After nearly two and a half years of COVID-19, a war in Ukraine, floods throughout NSW, endless rain in Sydney, a failed religious discrimination bill, the approach of a vote on euthanasia on Macquarie Street and now a federal election campaign, anyone could be forgiven for being depleted this Easter.
We read in mainstream publications that people are “so tired”, that they are running on empty in their professional and personal lives. There has been a “great resignation” caused by restlessness, dreams thwarted by the pandemic, and the reappraisal of priorities during months spent in lockdown.
We are depleted, we are fed up, resentful and in need of a break. Many of us have kids home sick with COVID, adult children who will graduate from university having hardly met their classmates, relatives we haven’t seen for years, friends who have dropped off the face of the earth.
Plenty have lost jobs and savings, many more have lost everything, and have instead received in their place anxiety, depression, poverty and isolation. For refugees, the frail, those living with disabilities and the spouses and children of broken marriages, the last few years have been particularly hard.
In these circumstances the words of the Prophet and Psalmist David come to mind: “I lift up my eyes to the hills. From whence does my help come? My help comes from the Lord, who made heaven and earth.” (Ps 121:1-2)
David asks again in Psalm 24:8: “Who is this King of glory?” We get a mirror of this from the Lord himself in his question to St Peter: “Who do you say I am?” (Mt 16:16)
After a few years of being run down and burned out by the circumstances of life, our generation doesn’t answer Jesus’ question in the same way as we did. The Church that returns its confession of faith – “You are the Christ, the Son of the Living God” – is made up of frustrated and depleted people.
From whence does my help come? Who is this Lord of Glory? Perhaps these questions feel harder to answer after a few punishing years. “You are the Christ.” It is easy to confess this when we are comfortable and the troubles of life feel manageable.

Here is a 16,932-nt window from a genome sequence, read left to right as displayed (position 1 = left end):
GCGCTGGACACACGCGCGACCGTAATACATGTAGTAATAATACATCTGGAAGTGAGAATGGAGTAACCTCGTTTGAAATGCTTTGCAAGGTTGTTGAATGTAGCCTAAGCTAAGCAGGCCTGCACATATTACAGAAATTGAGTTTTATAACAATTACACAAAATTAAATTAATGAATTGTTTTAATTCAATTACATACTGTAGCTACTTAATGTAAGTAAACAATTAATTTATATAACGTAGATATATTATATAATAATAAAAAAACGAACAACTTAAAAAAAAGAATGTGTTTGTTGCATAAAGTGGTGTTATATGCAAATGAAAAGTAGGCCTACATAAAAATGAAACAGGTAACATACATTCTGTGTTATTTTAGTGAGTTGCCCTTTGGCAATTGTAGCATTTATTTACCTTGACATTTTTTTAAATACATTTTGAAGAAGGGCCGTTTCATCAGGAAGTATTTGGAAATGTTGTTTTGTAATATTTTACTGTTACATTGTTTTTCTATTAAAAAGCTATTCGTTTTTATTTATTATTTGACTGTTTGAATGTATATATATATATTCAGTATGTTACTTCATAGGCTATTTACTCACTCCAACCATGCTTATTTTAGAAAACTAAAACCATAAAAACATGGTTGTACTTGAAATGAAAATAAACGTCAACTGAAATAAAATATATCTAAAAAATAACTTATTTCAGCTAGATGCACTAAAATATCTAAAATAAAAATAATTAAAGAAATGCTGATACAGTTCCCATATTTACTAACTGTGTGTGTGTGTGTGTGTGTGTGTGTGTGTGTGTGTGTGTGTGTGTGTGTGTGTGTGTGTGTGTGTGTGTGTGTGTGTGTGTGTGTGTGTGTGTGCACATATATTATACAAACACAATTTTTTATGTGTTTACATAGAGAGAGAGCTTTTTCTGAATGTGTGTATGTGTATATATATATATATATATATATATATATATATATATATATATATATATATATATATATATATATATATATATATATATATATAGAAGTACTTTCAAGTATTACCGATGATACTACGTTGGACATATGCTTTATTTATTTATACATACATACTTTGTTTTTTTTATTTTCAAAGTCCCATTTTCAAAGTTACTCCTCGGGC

The French priest Fr Jean-Pierre de Caussade (1675-1751) wrote that, when the soul that longs for God seems to lose sight of Him through self-doubt or weakness, the Lord puts his will behind us rather than before us – pushing us on like an “invisible mainspring”.
De Caussade’s letters of spiritual direction to a convent of the Visitation, written when he could not be personally present, were collected by the sisters and kept for generations. Now published as Abandonment to Divine Providence, they are regarded as spiritual masterpieces.
There has been a “great resignation” caused by restlessness, dreams thwarted by the pandemic, and the reappraisal of priorities during months spent in lockdown.
“No longer is he the object on which our ideas are fixed, but is the principle and source of all things,” Fr de Caussade says. When we feel ourselves pushed onward by Christ, perhaps we will turn and see him before us, behind us, supporting us in unasked-for ways.
This is not to diminish the reality of suffering. Yet, as the French philosopher Simone Weil says, “The Sea is not less beautiful in our eyes because we know that sometimes ships are wrecked by it.”
Even though we may be wrecked ourselves, the ship on which we sail is unsinkable and its captain can walk on water – and can even walk out of the grave.
So this Easter we at The Catholic Weekly join our tired and run-down prayers to yours: Who is this King of Glory? He is our Lord, Jesus Christ, risen from the tomb and breaking the chains of all those throughout history who have been slaves to suffering and death.
He is with us in 2022, after years spent burned out in front of the computer, on the phone to Centrelink, in the line for COVID tests or vaccines, or in isolation chambers on hospital wards.
He is with our Ukrainian brothers and sisters on the frontlines, and he is with the terrified Russian teenagers press-ganged into service on the other side of the battlefront.
He is with those living on the streets in the driving rain. He is with the ones who, after too many months away from Church, decided not to come back.
He is with those who quit their jobs and decided to follow their dreams, and he is with those looking for stable work to get back on their feet.
So shake off your frustrations and leave aside your worries for just this week. Proclaim it with us: Christ is Risen from the dead! God is with us!